Deniz Ünsal ’04GSAS is a cultural anthropologist, a lecturer at the University of Victoria in British Columbia, and an expert in heritage and museum studies. She recently curated the permanent exhibitions of the Troy Museum in Turkey, which opened in October 2018. We asked her to tell us more about the treasures on display there and what they reveal about the five-thousand-year-old city immortalized in Homer’s epic poem The Iliad.
The museum, which is within walking distance of the archaeological site of Troy in the northwestern province of Çanakkale, houses some two thousand artifacts. Troy is considered a major archaeological center, with a history of excavation dating back 150 years. I’ve been working on the exhibits for more than five years, using objects that have been sourced from other museums in Turkey or repatriated from collections around the world.
During the late Bronze Age in the 1300s BC, Troy was a rich and busy city at the crossroads of bustling trade routes. The variety of burial objects found in nearby Beşik Bay, including urns and other ceramics, indicates that the graves belonged to people of different cultures. The Bronze Age objects are my favorite artifacts in the museum — they’re crude but interesting, because they offer clues about life thousands of years ago.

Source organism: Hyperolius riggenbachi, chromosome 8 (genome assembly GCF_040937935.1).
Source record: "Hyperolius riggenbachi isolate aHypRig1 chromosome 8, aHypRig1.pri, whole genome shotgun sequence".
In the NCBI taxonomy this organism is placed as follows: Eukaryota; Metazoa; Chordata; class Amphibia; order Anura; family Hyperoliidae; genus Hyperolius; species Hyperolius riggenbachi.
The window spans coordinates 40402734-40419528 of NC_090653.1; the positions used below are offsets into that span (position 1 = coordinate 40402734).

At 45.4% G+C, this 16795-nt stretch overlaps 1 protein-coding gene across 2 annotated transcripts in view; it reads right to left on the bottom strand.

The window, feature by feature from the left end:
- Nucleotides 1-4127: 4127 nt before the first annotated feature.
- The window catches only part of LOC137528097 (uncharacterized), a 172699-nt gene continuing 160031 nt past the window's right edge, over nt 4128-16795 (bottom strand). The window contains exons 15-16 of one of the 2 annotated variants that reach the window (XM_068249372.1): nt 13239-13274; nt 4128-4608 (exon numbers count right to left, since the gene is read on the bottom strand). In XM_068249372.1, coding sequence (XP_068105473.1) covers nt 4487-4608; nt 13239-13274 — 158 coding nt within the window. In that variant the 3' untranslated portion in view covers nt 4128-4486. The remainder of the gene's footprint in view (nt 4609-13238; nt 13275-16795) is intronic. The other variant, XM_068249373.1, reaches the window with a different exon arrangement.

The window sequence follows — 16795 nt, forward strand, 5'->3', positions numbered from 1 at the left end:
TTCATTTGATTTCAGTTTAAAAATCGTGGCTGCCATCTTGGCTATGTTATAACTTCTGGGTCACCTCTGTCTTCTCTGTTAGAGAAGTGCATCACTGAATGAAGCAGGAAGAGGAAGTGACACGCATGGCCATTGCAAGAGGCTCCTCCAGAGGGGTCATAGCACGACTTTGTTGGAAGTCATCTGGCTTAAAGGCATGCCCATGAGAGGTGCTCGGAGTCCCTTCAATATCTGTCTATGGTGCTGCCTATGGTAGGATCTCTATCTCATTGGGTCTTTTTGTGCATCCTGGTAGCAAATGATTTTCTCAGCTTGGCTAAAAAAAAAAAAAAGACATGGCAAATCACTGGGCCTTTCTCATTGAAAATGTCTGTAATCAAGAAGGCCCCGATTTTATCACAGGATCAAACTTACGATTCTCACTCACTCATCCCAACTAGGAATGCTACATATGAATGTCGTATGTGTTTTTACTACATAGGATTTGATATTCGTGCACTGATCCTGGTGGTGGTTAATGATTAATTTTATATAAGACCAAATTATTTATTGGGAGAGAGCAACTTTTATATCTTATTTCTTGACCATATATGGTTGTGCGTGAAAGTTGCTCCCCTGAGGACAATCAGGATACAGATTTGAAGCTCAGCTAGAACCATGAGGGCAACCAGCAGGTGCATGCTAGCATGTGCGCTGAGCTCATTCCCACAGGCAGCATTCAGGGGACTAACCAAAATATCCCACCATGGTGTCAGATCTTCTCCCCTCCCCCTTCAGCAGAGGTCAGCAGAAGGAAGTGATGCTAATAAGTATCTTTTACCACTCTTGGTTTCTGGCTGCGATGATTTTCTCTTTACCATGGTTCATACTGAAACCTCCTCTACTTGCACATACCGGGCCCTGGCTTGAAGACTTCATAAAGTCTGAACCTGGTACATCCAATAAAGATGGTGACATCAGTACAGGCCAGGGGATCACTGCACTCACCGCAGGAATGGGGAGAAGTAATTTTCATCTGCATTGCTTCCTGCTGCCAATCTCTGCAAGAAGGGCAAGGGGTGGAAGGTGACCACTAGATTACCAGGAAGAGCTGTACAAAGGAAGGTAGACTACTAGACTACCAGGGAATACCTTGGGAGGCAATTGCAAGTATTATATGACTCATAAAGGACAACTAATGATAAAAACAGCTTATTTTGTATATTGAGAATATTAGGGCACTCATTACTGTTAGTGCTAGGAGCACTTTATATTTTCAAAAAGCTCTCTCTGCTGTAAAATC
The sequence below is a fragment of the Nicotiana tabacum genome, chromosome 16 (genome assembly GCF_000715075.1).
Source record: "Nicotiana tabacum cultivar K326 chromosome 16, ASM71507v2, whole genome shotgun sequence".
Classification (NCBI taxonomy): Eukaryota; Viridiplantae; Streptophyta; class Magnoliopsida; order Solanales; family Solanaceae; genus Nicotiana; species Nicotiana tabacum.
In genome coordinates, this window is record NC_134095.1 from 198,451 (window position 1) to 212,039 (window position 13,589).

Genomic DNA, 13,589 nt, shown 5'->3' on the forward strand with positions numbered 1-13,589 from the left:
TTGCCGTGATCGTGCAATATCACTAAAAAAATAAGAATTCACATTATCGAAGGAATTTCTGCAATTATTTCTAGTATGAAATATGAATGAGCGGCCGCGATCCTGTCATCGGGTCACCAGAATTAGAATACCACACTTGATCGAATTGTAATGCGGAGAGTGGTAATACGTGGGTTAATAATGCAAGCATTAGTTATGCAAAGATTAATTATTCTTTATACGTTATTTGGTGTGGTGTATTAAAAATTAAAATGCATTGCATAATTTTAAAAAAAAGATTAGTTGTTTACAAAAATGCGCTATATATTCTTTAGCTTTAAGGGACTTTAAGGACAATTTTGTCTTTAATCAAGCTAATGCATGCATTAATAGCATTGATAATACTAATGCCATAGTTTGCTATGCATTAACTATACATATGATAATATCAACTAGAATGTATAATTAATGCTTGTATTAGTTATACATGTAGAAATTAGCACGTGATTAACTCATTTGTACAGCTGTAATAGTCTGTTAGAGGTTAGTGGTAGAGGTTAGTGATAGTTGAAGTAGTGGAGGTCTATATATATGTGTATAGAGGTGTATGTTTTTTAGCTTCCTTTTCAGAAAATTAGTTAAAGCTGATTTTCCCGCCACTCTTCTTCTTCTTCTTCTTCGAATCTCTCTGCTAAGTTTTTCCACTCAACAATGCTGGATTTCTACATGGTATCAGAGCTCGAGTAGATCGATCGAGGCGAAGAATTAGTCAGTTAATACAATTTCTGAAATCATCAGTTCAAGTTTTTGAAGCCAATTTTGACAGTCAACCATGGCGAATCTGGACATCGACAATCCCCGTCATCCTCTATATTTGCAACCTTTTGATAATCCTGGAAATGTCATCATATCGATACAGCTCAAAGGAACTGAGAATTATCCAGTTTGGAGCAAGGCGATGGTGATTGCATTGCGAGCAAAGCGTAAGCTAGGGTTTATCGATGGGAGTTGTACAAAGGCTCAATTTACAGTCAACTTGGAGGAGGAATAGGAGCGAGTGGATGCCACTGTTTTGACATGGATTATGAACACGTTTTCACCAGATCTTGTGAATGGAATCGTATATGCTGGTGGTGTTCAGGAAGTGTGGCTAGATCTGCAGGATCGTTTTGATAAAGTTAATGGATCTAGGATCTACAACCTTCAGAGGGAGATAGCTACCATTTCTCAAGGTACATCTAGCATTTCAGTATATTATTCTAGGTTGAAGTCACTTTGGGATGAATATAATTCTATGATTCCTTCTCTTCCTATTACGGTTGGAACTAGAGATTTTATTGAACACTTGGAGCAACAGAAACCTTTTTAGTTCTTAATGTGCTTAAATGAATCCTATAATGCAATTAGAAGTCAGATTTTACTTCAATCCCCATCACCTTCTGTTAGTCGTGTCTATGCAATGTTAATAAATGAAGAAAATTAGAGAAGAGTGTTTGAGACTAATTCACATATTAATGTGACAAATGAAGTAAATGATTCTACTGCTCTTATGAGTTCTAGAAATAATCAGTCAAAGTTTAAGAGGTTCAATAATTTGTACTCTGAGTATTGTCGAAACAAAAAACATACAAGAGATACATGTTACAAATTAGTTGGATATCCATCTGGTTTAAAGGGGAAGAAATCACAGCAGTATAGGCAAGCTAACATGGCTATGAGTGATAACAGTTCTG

Of particular interest is a collection of gold jewelry from approximately 2400 BC. The items were discovered in the late nineteenth century by archaeologist Heinrich Schliemann, who smuggled many of them out of Turkey and into Germany. Most of the treasures disappeared during World War II and resurfaced in the 1990s in Moscow, where they still reside. The Troy Museum has an assortment of jewelry that remained in Turkey after Schliemann’s excavation, in addition to twenty-four pieces that were returned by the University of Pennsylvania in 2012.
This larger-than-life statue is of the Roman emperor Hadrian, who visited the city in AD 124 and commissioned new public works, including an aqueduct.
One of the museum’s most famous artifacts is the Polyxena sarcophagus, from the sixth century BC. It depicts the mythological scene of the sacrifice of Polyxena, the daughter of King Priam, at the end of the Trojan War. You can see warriors holding her down as one of them cuts her throat. The sarcophagus is so heavy that it had to be carried in by crane during the museum’s construction, before the walls were built.
A bronze seal inscribed with Luwian hieroglyphics is the only known example of writing from the late Bronze Age in Troy. It was found in 1995 and is believed to have belonged to a scribe.
There is — so far — no material evidence of the wooden “Trojan horse” from The Iliad. But it is the first thing that comes to mind when one thinks of Troy. To acknowledge this, a seemingly abstract wooden light installation hanging from the ceiling of the top floor of the museum reveals the shape of a horse from two vantage points.